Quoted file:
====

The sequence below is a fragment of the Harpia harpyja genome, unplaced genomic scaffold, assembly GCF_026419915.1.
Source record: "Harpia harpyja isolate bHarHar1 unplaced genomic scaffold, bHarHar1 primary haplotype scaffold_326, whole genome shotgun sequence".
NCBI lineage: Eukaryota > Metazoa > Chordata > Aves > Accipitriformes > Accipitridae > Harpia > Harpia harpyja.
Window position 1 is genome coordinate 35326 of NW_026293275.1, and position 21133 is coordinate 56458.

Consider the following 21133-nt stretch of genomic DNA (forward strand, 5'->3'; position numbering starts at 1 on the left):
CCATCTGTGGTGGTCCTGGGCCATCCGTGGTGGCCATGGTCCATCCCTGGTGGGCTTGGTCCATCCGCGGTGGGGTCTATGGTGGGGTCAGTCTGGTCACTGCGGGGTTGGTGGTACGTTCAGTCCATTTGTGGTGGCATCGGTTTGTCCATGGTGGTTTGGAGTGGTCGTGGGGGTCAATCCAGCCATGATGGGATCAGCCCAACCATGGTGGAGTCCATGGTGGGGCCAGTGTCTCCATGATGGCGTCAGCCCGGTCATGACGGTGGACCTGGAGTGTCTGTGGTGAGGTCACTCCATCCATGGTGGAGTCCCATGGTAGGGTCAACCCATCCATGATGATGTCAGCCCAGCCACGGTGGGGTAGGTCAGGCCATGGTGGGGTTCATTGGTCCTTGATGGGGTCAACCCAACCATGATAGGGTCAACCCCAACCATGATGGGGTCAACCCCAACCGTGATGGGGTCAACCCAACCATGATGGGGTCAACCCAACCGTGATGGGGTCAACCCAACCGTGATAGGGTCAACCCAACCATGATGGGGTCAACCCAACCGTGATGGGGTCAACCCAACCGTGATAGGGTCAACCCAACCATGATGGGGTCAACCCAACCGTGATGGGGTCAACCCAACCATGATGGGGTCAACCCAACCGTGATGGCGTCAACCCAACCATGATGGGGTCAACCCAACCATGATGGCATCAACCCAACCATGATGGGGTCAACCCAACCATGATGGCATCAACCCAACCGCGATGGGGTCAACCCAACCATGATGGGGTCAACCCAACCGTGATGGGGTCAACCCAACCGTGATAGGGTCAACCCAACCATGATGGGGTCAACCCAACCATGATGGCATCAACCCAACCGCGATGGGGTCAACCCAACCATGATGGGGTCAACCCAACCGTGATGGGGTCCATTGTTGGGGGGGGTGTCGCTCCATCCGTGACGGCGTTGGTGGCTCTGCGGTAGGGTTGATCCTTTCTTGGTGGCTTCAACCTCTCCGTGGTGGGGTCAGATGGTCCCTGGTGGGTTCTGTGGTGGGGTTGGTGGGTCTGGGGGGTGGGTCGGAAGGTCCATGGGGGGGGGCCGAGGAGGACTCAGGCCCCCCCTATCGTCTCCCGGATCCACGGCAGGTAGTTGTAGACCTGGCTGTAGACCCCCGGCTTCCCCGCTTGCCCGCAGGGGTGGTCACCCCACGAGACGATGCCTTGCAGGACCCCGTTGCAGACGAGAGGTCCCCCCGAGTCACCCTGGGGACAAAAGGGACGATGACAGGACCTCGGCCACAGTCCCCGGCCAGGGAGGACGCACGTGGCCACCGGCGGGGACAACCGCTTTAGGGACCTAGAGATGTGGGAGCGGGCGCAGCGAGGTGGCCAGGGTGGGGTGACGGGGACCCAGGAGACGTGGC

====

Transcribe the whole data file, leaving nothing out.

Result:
The sequence below is a fragment of the Harpia harpyja genome, unplaced genomic scaffold, assembly GCF_026419915.1.
Source record: "Harpia harpyja isolate bHarHar1 unplaced genomic scaffold, bHarHar1 primary haplotype scaffold_326, whole genome shotgun sequence".
NCBI lineage: Eukaryota > Metazoa > Chordata > Aves > Accipitriformes > Accipitridae > Harpia > Harpia harpyja.
Window position 1 is genome coordinate 35326 of NW_026293275.1, and position 21133 is coordinate 56458.

Consider the following 21133-nt stretch of genomic DNA (forward strand, 5'->3'; position numbering starts at 1 on the left):
CCATCTGTGGTGGTCCTGGGCCATCCGTGGTGGCCATGGTCCATCCCTGGTGGGCTTGGTCCATCCGCGGTGGGGTCTATGGTGGGGTCAGTCTGGTCACTGCGGGGTTGGTGGTACGTTCAGTCCATTTGTGGTGGCATCGGTTTGTCCATGGTGGTTTGGAGTGGTCGTGGGGGTCAATCCAGCCATGATGGGATCAGCCCAACCATGGTGGAGTCCATGGTGGGGCCAGTGTCTCCATGATGGCGTCAGCCCGGTCATGACGGTGGACCTGGAGTGTCTGTGGTGAGGTCACTCCATCCATGGTGGAGTCCCATGGTAGGGTCAACCCATCCATGATGATGTCAGCCCAGCCACGGTGGGGTAGGTCAGGCCATGGTGGGGTTCATTGGTCCTTGATGGGGTCAACCCAACCATGATAGGGTCAACCCCAACCATGATGGGGTCAACCCCAACCGTGATGGGGTCAACCCAACCATGATGGGGTCAACCCAACCGTGATGGGGTCAACCCAACCGTGATAGGGTCAACCCAACCATGATGGGGTCAACCCAACCGTGATGGGGTCAACCCAACCGTGATAGGGTCAACCCAACCATGATGGGGTCAACCCAACCGTGATGGGGTCAACCCAACCATGATGGGGTCAACCCAACCGTGATGGCGTCAACCCAACCATGATGGGGTCAACCCAACCATGATGGCATCAACCCAACCATGATGGGGTCAACCCAACCATGATGGCATCAACCCAACCGCGATGGGGTCAACCCAACCATGATGGGGTCAACCCAACCGTGATGGGGTCAACCCAACCGTGATAGGGTCAACCCAACCATGATGGGGTCAACCCAACCATGATGGCATCAACCCAACCGCGATGGGGTCAACCCAACCATGATGGGGTCAACCCAACCGTGATGGGGTCCATTGTTGGGGGGGGTGTCGCTCCATCCGTGACGGCGTTGGTGGCTCTGCGGTAGGGTTGATCCTTTCTTGGTGGCTTCAACCTCTCCGTGGTGGGGTCAGATGGTCCCTGGTGGGTTCTGTGGTGGGGTTGGTGGGTCTGGGGGGTGGGTCGGAAGGTCCATGGGGGGGGGCCGAGGAGGACTCAGGCCCCCCCTATCGTCTCCCGGATCCACGGCAGGTAGTTGTAGACCTGGCTGTAGACCCCCGGCTTCCCCGCTTGCCCGCAGGGGTGGTCACCCCACGAGACGATGCCTTGCAGGACCCCGTTGCAGACGAGAGGTCCCCCCGAGTCACCCTGGGGACAAAAGGGACGATGACAGGACCTCGGCCACAGTCCCCGGCCAGGGAGGACGCACGTGGCCACCGGCGGGGACAACCGCTTTAGGGACCTAGAGATGTGGGAGCGGGCGCAGCGAGGTGGCCAGGGTGGGGTGACGGGGACCCAGGAGACGTGGC